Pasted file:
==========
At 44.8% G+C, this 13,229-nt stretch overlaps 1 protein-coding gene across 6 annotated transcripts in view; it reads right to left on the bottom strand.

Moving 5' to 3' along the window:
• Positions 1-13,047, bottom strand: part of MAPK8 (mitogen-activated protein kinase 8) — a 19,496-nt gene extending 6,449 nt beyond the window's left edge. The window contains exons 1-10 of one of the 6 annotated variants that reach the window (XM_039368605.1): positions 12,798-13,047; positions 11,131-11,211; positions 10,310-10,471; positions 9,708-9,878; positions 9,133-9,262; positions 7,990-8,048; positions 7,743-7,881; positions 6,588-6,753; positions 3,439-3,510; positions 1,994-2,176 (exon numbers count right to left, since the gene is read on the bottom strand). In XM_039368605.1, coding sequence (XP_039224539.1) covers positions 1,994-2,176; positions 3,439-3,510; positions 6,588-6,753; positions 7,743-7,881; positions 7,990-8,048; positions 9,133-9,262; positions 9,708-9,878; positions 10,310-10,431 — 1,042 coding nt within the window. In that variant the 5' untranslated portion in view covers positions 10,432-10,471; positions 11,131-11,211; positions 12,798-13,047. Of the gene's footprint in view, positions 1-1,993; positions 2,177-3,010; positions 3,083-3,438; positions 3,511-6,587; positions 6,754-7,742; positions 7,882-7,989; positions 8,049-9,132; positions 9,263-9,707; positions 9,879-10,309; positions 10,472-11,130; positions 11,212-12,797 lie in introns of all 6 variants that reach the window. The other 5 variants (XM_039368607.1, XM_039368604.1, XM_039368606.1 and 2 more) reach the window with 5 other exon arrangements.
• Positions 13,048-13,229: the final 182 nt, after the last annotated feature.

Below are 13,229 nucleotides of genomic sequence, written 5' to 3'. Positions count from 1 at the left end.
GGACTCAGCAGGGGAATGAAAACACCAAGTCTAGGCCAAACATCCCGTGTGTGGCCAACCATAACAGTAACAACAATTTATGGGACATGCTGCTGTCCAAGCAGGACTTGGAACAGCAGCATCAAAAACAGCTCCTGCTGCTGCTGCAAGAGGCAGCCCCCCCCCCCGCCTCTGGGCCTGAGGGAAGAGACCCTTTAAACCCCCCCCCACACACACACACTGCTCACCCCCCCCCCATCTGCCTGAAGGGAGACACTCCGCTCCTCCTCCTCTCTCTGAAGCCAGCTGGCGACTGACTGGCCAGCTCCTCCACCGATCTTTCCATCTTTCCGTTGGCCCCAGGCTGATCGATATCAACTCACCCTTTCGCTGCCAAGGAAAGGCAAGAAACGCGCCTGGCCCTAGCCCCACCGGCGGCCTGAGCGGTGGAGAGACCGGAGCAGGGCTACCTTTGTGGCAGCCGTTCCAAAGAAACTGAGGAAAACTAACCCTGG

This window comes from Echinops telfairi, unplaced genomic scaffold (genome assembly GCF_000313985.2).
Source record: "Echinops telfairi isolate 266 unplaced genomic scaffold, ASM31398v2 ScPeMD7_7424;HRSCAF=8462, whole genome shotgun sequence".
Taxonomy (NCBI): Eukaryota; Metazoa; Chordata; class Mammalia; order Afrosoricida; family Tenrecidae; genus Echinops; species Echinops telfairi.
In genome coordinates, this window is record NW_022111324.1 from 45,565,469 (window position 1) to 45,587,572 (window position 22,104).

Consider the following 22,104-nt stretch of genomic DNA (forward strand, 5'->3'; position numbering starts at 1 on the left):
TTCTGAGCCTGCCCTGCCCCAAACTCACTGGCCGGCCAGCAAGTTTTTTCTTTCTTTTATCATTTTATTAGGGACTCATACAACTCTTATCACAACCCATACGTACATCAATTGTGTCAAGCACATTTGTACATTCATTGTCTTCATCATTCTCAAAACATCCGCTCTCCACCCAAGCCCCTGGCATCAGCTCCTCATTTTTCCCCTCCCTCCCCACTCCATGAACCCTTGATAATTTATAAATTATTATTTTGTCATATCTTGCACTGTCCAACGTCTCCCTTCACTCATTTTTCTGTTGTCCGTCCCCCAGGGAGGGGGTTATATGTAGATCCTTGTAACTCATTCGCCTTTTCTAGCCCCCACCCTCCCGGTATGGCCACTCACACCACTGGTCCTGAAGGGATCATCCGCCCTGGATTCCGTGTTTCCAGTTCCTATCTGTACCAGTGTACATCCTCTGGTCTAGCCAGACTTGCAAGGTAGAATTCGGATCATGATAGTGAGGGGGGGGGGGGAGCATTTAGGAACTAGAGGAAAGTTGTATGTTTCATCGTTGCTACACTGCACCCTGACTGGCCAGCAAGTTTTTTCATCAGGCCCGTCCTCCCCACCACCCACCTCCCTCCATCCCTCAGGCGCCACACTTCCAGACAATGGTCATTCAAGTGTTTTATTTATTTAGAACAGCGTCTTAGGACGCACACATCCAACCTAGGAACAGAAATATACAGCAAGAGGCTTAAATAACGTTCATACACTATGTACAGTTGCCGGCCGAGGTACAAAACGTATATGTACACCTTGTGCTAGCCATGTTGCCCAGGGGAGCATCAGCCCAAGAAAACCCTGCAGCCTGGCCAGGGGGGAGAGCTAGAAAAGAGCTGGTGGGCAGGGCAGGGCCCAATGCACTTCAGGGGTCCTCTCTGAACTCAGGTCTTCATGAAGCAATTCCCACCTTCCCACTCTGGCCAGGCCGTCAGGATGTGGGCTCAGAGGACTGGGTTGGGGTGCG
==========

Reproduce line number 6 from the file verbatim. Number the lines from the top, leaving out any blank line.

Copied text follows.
GGACTCAGCAGGGGAATGAAAACACCAAGTCTAGGCCAAACATCCCGTGTGTGGCCAACCATAACAGTAACAACAATTTATGGGACATGCTGCTGTCCAAGCAGGACTTGGAACAGCAGCATCAAAAACAGCTCCTGCTGCTGCTGCAAGAGGCAGCCCCCCCCCCCGCCTCTGGGCCTGAGGGAAGAGACCCTTTAAACCCCCCCCCACACACACACACTGCTCACCCCCCCCCCATCTGCCTGAAGGGAGACACTCCGCTCCTCCTCCTCTCTCTGAAGCCAGCTGGCGACTGACTGGCCAGCTCCTCCACCGATCTTTCCATCTTTCCGTTGGCCCCAGGCTGATCGATATCAACTCACCCTTTCGCTGCCAAGGAAAGGCAAGAAACGCGCCTGGCCCTAGCCCCACCGGCGGCCTGAGCGGTGGAGAGACCGGAGCAGGGCTACCTTTGTGGCAGCCGTTCCAAAGAAACTGAGGAAAACTAACCCTGG